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March 25, 2014 1:57 pm

Poll: Rabbi Considered Least Prestigious Profession in Israel

avatar by Gidon Ben-zvi

Rabbi Ephraim Mervis, new chief rabbi of the United Kingdom and Commonwealth, addressing the delegates at World Jewish Congress's Plenary Assembly, closing dinner in Budapest, May 2013. Photo: Screenshot.

Rabbi Ephraim Mervis, new chief rabbi of the United Kingdom and Commonwealth, addressing the delegates at World Jewish Congress's Plenary Assembly, closing dinner in Budapest, May 2013. Photo: Screenshot.

According to a survey conducted by the Israeli Science Ministry, the profession of rabbi or any other clergyman is the least well-thought-of by the Israeli public, Israel’s Channel 2 reported.

The poll also found that Israelis consider the medical profession to be the most prestigious, with 34 percent of those questioned replying that they would want their children to become doctors, Channel 2 said. Ranking second on the acclaim-o-meter was the profession of engineer.

The study also found that Israeli citizens generally regard the military with a high level of respect. Becoming an officer in the IDF ranked fourth on the list of most desired professions.

The rest of the list in descending order: intellectual, businessman, teacher, accountant, social/consumer advocate, athlete, police officer, lawyer, banker and journalist.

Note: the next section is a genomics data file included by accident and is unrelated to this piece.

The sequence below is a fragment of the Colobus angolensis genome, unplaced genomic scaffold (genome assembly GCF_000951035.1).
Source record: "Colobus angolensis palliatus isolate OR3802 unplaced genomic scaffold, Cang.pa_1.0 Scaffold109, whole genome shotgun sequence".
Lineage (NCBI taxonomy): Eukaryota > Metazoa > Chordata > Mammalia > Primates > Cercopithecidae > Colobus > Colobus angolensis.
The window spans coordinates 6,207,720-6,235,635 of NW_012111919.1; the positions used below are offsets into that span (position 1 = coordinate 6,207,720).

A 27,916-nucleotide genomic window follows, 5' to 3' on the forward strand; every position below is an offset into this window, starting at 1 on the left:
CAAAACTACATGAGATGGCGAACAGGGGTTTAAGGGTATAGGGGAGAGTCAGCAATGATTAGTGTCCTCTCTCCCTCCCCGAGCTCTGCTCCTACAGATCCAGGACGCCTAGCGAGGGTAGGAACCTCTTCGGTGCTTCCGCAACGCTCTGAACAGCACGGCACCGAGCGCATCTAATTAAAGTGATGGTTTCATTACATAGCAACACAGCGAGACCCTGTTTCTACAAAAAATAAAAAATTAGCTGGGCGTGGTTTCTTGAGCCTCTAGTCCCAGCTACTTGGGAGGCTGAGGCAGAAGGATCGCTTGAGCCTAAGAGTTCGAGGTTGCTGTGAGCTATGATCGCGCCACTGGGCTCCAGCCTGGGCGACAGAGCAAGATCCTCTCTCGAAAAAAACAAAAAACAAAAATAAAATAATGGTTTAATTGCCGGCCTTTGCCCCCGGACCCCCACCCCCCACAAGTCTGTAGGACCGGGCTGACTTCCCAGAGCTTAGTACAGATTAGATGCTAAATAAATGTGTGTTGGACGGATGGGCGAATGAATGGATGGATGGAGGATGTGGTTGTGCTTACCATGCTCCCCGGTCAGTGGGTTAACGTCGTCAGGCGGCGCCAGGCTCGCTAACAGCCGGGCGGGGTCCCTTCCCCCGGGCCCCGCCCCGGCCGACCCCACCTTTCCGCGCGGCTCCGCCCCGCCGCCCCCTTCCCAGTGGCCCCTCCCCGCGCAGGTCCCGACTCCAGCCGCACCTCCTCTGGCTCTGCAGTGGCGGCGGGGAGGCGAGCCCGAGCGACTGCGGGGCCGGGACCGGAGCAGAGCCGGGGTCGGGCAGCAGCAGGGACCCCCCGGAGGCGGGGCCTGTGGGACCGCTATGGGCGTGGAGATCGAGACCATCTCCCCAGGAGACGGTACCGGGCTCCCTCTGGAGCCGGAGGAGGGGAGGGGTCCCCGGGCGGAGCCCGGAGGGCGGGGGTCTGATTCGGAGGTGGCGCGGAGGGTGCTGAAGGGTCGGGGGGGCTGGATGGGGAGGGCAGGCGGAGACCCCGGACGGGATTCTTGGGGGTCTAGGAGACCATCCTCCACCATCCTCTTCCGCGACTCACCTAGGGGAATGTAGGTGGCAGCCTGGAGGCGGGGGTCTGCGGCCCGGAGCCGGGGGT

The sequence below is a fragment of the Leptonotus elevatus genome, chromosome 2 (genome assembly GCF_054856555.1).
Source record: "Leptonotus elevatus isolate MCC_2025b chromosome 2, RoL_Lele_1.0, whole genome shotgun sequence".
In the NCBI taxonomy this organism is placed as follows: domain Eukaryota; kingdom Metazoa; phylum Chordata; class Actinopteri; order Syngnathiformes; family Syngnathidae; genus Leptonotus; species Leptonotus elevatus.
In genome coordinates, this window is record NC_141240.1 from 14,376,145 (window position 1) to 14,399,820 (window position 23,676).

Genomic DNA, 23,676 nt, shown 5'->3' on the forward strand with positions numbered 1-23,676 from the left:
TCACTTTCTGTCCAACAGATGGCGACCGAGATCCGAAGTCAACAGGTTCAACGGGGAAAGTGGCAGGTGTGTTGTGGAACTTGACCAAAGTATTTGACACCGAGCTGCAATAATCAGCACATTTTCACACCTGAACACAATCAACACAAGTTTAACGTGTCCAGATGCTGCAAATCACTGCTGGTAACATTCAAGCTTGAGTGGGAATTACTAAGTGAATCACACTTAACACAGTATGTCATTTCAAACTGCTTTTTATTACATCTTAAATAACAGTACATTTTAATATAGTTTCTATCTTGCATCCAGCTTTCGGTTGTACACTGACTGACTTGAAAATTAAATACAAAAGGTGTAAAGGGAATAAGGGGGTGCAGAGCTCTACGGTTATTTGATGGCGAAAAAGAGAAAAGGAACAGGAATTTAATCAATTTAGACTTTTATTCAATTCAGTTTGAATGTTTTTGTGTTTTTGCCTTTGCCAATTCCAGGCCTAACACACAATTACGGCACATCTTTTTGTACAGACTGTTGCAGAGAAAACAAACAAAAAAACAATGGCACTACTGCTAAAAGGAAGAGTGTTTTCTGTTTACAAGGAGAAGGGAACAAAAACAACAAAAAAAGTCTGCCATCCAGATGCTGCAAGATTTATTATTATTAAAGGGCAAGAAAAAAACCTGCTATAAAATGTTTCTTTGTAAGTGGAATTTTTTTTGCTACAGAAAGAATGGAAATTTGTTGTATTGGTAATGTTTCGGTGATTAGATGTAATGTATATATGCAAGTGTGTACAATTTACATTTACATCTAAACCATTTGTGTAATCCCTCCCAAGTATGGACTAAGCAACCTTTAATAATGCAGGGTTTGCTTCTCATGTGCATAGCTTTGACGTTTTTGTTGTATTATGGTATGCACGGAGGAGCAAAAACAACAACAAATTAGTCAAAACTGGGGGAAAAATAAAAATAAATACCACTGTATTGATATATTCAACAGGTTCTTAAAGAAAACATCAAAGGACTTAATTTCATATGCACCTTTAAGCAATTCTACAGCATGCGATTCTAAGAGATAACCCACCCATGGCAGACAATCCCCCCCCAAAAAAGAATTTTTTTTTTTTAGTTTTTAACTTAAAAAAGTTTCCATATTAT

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At the bottom of the list, besides being a man or woman of the cloth, Member of Knesset was also regarded with little in the way of public esteem.

The questionnaire was compiled in honor of International Science Day, which is scheduled to be celebrated tomorrow, Channel 2 reported. Accordingly, the survey also sought to find out what Israelis thought about the role of science in their lives. 61 percent of people polled indicated that scientific and technological knowledge is crucial to their lives. Furthermore, 59 percent of those questioned said that Israeli media does not dedicate enough space to scientific issues.

Israeli Science, Technology and Space Minister Yaakov Peri responded to the results of his office’s study by noting that, “Science is shaping the future of the human race and the Israeli public understands this.”

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